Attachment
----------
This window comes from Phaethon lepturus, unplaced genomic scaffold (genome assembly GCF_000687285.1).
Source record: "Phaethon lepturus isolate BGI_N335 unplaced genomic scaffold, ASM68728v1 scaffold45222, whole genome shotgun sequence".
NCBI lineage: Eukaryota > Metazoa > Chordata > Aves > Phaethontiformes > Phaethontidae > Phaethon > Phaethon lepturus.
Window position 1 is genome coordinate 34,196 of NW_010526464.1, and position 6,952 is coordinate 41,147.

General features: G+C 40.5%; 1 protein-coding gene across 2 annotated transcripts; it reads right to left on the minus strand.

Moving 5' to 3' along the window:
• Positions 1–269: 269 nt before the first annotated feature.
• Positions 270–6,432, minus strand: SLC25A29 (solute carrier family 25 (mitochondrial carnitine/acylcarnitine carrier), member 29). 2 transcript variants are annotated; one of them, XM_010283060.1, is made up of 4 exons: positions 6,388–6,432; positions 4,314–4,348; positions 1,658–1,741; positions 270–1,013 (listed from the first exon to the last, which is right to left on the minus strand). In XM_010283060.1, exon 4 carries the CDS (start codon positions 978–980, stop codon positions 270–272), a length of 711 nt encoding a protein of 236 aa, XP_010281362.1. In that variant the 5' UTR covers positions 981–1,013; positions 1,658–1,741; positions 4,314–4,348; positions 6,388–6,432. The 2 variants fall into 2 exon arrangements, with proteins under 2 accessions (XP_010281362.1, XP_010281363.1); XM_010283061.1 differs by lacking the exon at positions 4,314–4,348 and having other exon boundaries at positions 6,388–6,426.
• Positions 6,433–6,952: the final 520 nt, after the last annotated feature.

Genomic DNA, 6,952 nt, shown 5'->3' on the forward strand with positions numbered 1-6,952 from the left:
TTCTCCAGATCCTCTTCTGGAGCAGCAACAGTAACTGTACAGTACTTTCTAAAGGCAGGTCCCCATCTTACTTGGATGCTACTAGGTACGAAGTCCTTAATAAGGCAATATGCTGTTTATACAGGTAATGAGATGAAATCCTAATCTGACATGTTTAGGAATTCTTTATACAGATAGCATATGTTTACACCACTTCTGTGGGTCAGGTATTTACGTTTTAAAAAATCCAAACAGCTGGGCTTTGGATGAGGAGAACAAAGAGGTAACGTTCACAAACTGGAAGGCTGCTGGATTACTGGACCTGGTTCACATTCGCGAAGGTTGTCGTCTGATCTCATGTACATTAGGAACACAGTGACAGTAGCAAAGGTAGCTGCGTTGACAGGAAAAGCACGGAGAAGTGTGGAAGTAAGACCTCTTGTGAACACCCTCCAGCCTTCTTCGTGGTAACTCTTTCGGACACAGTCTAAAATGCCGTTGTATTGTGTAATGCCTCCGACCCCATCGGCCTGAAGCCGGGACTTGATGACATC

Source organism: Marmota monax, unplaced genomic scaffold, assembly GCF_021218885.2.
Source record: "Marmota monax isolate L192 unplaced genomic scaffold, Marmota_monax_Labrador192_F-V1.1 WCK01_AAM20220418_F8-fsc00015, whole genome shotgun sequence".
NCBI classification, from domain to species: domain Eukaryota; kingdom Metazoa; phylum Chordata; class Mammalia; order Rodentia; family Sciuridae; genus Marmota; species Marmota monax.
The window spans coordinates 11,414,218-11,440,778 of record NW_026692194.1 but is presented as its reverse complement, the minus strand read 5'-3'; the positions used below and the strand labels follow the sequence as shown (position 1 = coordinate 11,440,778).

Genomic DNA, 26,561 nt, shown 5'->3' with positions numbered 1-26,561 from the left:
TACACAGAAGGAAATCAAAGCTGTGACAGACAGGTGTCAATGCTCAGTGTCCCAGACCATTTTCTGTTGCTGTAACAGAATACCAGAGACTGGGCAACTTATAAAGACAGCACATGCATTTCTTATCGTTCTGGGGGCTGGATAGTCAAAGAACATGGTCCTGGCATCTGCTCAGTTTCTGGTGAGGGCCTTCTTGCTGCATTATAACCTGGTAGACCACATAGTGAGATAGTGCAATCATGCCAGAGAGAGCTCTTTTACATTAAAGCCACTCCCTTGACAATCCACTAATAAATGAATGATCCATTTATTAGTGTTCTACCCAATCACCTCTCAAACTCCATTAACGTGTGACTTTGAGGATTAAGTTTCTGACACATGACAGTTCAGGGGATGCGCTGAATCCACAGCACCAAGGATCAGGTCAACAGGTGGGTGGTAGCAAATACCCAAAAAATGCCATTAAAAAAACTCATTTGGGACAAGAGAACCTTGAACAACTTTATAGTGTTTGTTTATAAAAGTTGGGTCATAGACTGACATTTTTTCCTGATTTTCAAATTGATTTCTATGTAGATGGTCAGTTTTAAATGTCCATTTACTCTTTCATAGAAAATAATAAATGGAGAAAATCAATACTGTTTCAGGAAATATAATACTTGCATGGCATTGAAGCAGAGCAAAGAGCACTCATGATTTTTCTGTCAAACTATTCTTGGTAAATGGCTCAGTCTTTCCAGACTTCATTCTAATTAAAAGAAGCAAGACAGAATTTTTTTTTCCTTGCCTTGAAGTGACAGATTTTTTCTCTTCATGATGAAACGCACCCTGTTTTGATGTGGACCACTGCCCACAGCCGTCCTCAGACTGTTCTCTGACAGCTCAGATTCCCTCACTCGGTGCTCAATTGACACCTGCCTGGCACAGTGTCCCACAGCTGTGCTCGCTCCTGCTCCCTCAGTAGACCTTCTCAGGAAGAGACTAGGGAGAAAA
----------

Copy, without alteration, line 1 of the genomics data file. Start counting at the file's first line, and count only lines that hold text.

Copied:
This window comes from Phaethon lepturus, unplaced genomic scaffold (genome assembly GCF_000687285.1).